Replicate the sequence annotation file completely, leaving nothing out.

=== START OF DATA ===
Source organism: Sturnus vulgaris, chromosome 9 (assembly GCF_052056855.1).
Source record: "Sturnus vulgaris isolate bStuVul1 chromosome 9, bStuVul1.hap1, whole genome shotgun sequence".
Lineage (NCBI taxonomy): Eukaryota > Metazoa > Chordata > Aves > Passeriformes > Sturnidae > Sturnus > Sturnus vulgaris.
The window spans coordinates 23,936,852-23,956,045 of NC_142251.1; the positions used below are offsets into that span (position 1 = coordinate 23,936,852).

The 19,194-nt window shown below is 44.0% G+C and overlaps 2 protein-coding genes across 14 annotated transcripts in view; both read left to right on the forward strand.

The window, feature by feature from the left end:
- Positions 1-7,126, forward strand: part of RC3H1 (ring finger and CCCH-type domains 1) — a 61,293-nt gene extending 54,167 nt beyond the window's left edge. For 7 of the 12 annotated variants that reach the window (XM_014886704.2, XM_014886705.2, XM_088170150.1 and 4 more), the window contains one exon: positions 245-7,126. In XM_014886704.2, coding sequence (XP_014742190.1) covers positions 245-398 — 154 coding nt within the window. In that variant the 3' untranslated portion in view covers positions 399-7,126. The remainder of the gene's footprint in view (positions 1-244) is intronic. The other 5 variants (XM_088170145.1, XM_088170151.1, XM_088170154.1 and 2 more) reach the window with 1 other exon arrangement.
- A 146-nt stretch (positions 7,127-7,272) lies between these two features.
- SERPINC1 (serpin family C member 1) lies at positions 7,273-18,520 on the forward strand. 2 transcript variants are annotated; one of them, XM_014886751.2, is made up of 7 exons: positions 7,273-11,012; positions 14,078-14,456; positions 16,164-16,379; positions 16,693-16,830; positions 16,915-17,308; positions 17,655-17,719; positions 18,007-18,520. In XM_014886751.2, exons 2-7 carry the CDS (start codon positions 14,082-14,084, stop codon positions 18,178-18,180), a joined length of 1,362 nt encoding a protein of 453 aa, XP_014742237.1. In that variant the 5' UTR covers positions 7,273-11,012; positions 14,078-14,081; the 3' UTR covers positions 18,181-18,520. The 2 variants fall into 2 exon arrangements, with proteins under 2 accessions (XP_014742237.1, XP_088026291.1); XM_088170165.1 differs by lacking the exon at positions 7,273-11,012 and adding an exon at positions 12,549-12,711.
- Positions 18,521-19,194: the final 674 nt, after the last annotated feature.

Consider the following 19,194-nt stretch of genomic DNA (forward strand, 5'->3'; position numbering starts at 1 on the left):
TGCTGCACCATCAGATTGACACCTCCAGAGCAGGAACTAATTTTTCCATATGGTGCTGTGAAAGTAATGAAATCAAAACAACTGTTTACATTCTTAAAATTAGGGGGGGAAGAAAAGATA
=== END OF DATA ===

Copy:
Source organism: Sturnus vulgaris, chromosome 9 (assembly GCF_052056855.1).
Source record: "Sturnus vulgaris isolate bStuVul1 chromosome 9, bStuVul1.hap1, whole genome shotgun sequence".
Lineage (NCBI taxonomy): Eukaryota > Metazoa > Chordata > Aves > Passeriformes > Sturnidae > Sturnus > Sturnus vulgaris.
The window spans coordinates 23,936,852-23,956,045 of NC_142251.1; the positions used below are offsets into that span (position 1 = coordinate 23,936,852).

The 19,194-nt window shown below is 44.0% G+C and overlaps 2 protein-coding genes across 14 annotated transcripts in view; both read left to right on the forward strand.

The window, feature by feature from the left end:
- Positions 1-7,126, forward strand: part of RC3H1 (ring finger and CCCH-type domains 1) — a 61,293-nt gene extending 54,167 nt beyond the window's left edge. For 7 of the 12 annotated variants that reach the window (XM_014886704.2, XM_014886705.2, XM_088170150.1 and 4 more), the window contains one exon: positions 245-7,126. In XM_014886704.2, coding sequence (XP_014742190.1) covers positions 245-398 — 154 coding nt within the window. In that variant the 3' untranslated portion in view covers positions 399-7,126. The remainder of the gene's footprint in view (positions 1-244) is intronic. The other 5 variants (XM_088170145.1, XM_088170151.1, XM_088170154.1 and 2 more) reach the window with 1 other exon arrangement.
- A 146-nt stretch (positions 7,127-7,272) lies between these two features.
- SERPINC1 (serpin family C member 1) lies at positions 7,273-18,520 on the forward strand. 2 transcript variants are annotated; one of them, XM_014886751.2, is made up of 7 exons: positions 7,273-11,012; positions 14,078-14,456; positions 16,164-16,379; positions 16,693-16,830; positions 16,915-17,308; positions 17,655-17,719; positions 18,007-18,520. In XM_014886751.2, exons 2-7 carry the CDS (start codon positions 14,082-14,084, stop codon positions 18,178-18,180), a joined length of 1,362 nt encoding a protein of 453 aa, XP_014742237.1. In that variant the 5' UTR covers positions 7,273-11,012; positions 14,078-14,081; the 3' UTR covers positions 18,181-18,520. The 2 variants fall into 2 exon arrangements, with proteins under 2 accessions (XP_014742237.1, XP_088026291.1); XM_088170165.1 differs by lacking the exon at positions 7,273-11,012 and adding an exon at positions 12,549-12,711.
- Positions 18,521-19,194: the final 674 nt, after the last annotated feature.

Consider the following 19,194-nt stretch of genomic DNA (forward strand, 5'->3'; position numbering starts at 1 on the left):
TGCTGCACCATCAGATTGACACCTCCAGAGCAGGAACTAATTTTTCCATATGGTGCTGTGAAAGTAATGAAATCAAAACAACTGTTTACATTCTTAAAATTAGGGGGGGAAGAAAAGATA